Massive Anti-Nuclear Rally Staged in Tokyo
Tens of thousands of people rallied in Tokyo on Monday demanding an end to nuclear power, the latest in a series of anti-atomic gatherings following the tsunami-sparked disaster at Fukushima last year.
Demonstrators marched through streets near Yoyogi park under scorching sunshine on a national holiday, chanting in chorus: “Don’t resume nuclear power operation. Prime Minister [Yoshihiko] Noda should quit.”
Organizers said the number of participants was estimated to reach 170,000, one of the biggest anti-nuclear rallies since the March 2011 quake-tsunami sparked the world’s worst atomic disaster in a generation.
“We are so angry because no progress has been made in terms of compensation and decontamination,” said Noboru Shikatani, a 71-year-old man who evacuated Fukushima to go to Tokyo following the disaster.
“We can’t accept any resumption of nuclear power operation as the Fukushima case has not been resolved at all,” Shikatani added. “We want to bring our voice to many people by joining this kind of demonstration.”
Participants included Nobel-winning author Kenzaburo Oe and Japanese musician and composer Ryuichi Sakamoto.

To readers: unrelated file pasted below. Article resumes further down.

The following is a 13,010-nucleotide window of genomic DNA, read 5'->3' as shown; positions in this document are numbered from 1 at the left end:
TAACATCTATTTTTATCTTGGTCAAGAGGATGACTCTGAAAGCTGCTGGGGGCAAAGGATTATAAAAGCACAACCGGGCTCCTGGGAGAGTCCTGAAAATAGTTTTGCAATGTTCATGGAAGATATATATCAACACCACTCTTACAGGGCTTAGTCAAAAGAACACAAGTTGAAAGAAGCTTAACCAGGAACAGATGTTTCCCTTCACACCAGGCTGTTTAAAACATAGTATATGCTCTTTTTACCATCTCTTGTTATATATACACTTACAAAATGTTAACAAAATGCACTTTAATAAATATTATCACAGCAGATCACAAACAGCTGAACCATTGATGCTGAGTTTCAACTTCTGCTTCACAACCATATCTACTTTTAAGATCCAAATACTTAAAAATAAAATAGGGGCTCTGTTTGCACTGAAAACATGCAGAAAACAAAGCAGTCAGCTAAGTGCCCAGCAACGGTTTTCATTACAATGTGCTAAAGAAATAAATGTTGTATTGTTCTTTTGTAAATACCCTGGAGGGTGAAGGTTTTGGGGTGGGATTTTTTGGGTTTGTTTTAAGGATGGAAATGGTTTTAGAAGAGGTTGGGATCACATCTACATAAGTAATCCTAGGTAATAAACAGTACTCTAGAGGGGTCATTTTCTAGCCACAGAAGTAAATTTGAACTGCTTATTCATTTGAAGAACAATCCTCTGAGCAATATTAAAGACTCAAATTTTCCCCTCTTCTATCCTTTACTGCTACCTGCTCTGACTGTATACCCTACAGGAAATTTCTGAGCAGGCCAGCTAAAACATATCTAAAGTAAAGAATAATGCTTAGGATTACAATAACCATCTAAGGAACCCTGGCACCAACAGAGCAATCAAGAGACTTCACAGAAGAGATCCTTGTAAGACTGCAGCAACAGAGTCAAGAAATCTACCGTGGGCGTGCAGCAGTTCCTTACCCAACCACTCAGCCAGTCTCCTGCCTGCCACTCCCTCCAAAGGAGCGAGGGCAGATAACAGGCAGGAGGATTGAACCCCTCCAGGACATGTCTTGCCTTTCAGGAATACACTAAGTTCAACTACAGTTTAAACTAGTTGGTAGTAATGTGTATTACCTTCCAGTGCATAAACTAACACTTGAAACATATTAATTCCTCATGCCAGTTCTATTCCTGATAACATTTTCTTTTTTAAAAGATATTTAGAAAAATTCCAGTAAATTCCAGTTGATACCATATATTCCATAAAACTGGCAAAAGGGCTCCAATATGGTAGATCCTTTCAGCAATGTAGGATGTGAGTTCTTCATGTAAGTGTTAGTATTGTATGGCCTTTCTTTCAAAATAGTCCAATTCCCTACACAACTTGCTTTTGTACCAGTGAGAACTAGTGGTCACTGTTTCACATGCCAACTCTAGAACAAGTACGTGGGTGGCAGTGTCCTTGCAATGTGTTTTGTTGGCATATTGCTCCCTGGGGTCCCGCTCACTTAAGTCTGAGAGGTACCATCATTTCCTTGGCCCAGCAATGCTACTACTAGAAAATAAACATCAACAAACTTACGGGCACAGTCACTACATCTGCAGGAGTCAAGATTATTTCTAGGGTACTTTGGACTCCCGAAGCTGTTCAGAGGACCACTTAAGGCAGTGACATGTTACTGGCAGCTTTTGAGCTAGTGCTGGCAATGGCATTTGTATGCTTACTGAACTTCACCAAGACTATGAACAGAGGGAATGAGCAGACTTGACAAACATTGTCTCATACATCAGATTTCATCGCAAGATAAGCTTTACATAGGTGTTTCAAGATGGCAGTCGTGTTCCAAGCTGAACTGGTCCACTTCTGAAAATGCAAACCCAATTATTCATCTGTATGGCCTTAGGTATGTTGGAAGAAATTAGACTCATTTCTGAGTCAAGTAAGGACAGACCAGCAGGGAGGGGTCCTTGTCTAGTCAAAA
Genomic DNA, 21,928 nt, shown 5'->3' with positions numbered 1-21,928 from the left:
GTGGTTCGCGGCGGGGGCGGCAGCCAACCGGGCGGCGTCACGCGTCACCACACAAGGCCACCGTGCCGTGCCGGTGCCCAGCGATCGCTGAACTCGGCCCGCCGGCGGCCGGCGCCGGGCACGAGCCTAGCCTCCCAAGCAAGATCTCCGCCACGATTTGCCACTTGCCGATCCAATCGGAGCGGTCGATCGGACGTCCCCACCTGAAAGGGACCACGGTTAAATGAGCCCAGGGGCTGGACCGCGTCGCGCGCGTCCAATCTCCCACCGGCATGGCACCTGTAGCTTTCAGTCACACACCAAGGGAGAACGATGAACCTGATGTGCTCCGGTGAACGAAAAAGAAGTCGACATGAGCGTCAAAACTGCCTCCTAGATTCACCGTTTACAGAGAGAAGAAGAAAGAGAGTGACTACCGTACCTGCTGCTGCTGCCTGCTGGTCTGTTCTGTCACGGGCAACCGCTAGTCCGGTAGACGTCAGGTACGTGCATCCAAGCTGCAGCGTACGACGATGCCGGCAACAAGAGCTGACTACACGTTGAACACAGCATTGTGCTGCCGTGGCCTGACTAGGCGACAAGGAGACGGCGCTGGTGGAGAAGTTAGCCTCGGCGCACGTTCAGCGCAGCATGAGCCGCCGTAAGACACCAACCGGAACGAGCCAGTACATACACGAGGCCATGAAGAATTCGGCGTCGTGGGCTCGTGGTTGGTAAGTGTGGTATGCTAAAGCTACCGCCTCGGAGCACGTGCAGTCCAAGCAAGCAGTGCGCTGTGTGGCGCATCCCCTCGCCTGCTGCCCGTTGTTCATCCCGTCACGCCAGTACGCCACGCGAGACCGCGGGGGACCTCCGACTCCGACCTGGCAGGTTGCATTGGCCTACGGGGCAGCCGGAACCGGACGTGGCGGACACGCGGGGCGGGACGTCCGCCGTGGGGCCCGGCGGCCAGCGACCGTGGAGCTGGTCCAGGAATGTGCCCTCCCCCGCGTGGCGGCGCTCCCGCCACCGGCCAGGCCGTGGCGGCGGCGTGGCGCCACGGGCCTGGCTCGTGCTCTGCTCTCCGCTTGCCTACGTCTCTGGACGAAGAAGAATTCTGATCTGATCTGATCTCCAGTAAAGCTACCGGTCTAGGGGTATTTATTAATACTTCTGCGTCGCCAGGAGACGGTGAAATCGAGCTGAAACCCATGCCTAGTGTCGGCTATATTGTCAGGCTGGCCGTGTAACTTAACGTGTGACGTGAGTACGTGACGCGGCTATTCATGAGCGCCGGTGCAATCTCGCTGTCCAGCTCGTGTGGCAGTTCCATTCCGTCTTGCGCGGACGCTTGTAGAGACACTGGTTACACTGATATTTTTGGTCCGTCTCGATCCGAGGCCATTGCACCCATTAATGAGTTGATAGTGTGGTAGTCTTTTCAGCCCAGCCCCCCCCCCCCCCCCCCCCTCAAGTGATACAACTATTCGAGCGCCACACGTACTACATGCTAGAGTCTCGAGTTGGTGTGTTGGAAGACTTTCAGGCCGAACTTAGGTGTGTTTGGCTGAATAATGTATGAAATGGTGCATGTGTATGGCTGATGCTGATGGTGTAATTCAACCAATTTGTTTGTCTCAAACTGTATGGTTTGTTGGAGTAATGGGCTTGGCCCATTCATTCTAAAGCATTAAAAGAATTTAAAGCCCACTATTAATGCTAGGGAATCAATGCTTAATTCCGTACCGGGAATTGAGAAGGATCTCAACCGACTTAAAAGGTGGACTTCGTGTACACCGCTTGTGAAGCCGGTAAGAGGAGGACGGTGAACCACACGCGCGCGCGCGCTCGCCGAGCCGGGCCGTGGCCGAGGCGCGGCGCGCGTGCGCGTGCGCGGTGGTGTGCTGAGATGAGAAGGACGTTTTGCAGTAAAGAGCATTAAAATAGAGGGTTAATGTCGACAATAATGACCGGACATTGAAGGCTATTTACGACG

“I dare to say it is merely a matter of electricity,” Sakamoto told the gathering from a stage. “Why do we have to expose our lives to danger only for the sake of power?”
But Noda defended his decision to resume nuclear power, telling a television interview: “We made a political decision after carrying out strict stress tests and getting through procedures in the safety committee and agency.”
The latest rally came a week after a nuclear reactor in western Japan began full operations, the first restart since the country shut down its atomic stations in the wake of the crisis.
The return to full operations ended a nearly two-month hiatus in the aftermath of the atomic crisis, but came amid strong anti-nuclear sentiment in Japan which has seen protesters come out in their tens of thousands.
A damning parliamentary report said the accident at the Fukushima Daiichi plant was a man-made disaster, marked by a lack of oversight and collusion between plant operator Tokyo Electric Power, the government and regulators.
Nuclear power was put on hold as the government mulled its options following the 9.0-magnitude earthquake and tsunami that crippled reactor cooling systems at Fukushima.
But last month Noda gave the green light to restart two reactors at the Oi plant in Fukui prefecture, western Japan, amid concerns about looming power shortages this summer.
“We want to continue to stage demonstration as anti-nuclear sentiment is growing steadily among people,” Yasunari Fujimoto, an organizer of the rally, said.